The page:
Alaska Reindeer Games: Learn more about Santa’s favorite animal

Erin Kirkland/AKontheGO

Erin Kirkland/AKontheGO

*This article originally appeared in the Alaska Dispatch News on Friday, December 10, 2015*

“Now Dasher, now Dancer, now Prancer and Vixen! On Comet, on Cupid, on Donner and Blitzen!”

Those of us who grew up celebrating Christmas will immediately recognize the famous call of Santa Claus, urging his team of reindeer from rooftop to rooftop on Dec. 24. Like the mystery of Santa himself, these antler-clad darlings of holiday lore are a snapshot of childhood wonder, so don’t tell me if they can’t really fly, OK?

As another Alaska holiday season approaches, and as my son, now 11, morphs from a believer to not-so-much, this might be my last effort to woo Santa and his team of eight tiny reindeer to our home for Christmas Eve. But even if I can’t, I know there are several places where our family can learn more about Rangifer tarandus in a way more personal than hoping for prancing and pawing on my roof.

Reindeer are the domesticated form of caribou (Rangifer tarandus granti), and have been beasts of burden, food, and transportation for nearly 2,000 years, thanks to intrepid Native peoples in the far northern reaches of Scandanavian and Eurasian Arctic countries. Caribou live in North America, and the University of Alaska Large Animal Research Station (LARS) in Fairbanks estimates that nearly 4 million roam the continent. The two cousins do have some differences in body shape, however, partly due to selective breeding and partly due to natural consequences of living a big wild life out on the tundra.

Jane Atkinson, owner of the Running Reindeer Ranch in Fairbanks, explains it this way.

“Reindeer are shorter, stockier, and more barrel-bodied than caribou, and look a bit like sausages on sticks,” she says. “Caribou are taller, leaner, and have longer necks to better forage for the lichen they love to eat.”

And, Atkinson says, both female and male caribou and reindeer have antlers, with girls sporting taller, more impressive racks than the guys, and keeping them longer — usually through the end of December. Could this mean Santa’s reindeer are all female? It’s possible, although older males sometimes defer the annual antler shed nearly as long.

These ungulates love to eat, but not carrots, as most children would like to believe, Atkinson continues. So what should we leave out along with Santa’s milk and cookies? I ask.

“Lichen,” she says with finality. “It’s precious.”

Apparently, both reindeer and caribou nibble the stuff from rocks and the forest floor all day, and find it tastier than anything on earth, defending it with those long, lanky antlers, especially when a herd doesn’t migrate and needs to keep any food source close at hand, er, hoof.

Reindeer are, apparently, a hot ticket item for Alaska visitors, who seem to feel the same as I do when it comes to reintroducing childhood memories. As a result, three popular locations offer programs, tours, and up-close opportunities to learn more about reindeer, caribou, and their relevance to life in the far north.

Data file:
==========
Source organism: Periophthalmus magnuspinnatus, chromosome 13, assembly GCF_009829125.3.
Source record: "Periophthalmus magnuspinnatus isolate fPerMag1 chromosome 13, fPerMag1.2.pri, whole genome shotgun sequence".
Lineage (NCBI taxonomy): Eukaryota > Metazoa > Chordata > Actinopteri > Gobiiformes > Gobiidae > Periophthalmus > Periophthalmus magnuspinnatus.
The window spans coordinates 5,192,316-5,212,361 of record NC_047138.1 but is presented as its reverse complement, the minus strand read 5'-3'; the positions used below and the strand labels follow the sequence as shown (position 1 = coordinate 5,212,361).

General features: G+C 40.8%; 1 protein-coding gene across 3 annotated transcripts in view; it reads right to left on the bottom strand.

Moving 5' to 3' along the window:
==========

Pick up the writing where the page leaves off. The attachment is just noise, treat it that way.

A reindeer at Running Reindeer Ranch in Fairbanks scratches an itch one sunny winter day. Erin Kirkland/AKontheGO

A reindeer at Running Reindeer Ranch in Fairbanks scratches an itch one sunny winter day. Erin Kirkland/AKontheGO

University of Alaska Large Animal Research Station (LARS), Fairbanks. Located on the former Yankovich homestead on the fringe of UAF, LARS is the result of a 1979 National Science Foundation grant to study musk ox, reindeer, and caribou. Now a premier research facility, LARS offers daily tours in the summer and group tours during the winter to introduce visitors to each species and their particular behaviors. The facility also offers internships for college students. Call the facility for group tour fees., 907-474-5742.

Running Reindeer Ranch, Fairbanks. Jane Atkinson’s reindeer affections actually began when her daughter wanted a pony. This unique little ranch not only provides a behind-the-scenes look at the life of a reindeer, Atkinson actually takes guests on a walk with the whole herd, taking about an hour to talk about the animals and another hour to amble the birch forests behind her Goldstream Valley home. Perfect for kids, Running Reindeer Ranch introduces visitors to Ruby, Olive, Rufus, Jasper, and the entire bunch while telling true stories of the reindeers’ history, habits, and personalities. $50/adults, $30/kids 3-12., 907-455-4998. Note: This is an active tour, so guests should dress for walking and cold weather. Carry infants and small children in a pack.

Williams Reindeer Farm, Palmer. Think wide-open pastures with grazing animals scattered around, and you’ve arrived at the Williams Reindeer farm near Butte. This year-round facility has become very popular with families, thanks to the dedicated Williams family who have spent many hours making the grounds more inviting for kids. The farm does a brisk business between May and September, but its harvest and holiday open houses bring lines of cars to the small parking lot each year. Two separate chunks of time will be dedicated to visitors this winter; December 23 and 24 from 11 a.m. to 5 p.m.; and December 26 and 28, with tours offered at 11 a.m., 1 p.m., and 3 p.m. Note: This is the only opportunity to visit the farm until after calving season next spring. No reservations are required, and tickets are $8/per person. Expect chilly weather and a stiff breeze, so dress the kids appropriately. 907-745-4000,

Erin Kirkland is a freelance travel journalist, author of Alaska On the Go: Exploring the 49th state with children, and publisher of, Alaska’s only family travel resource. Connect with her at

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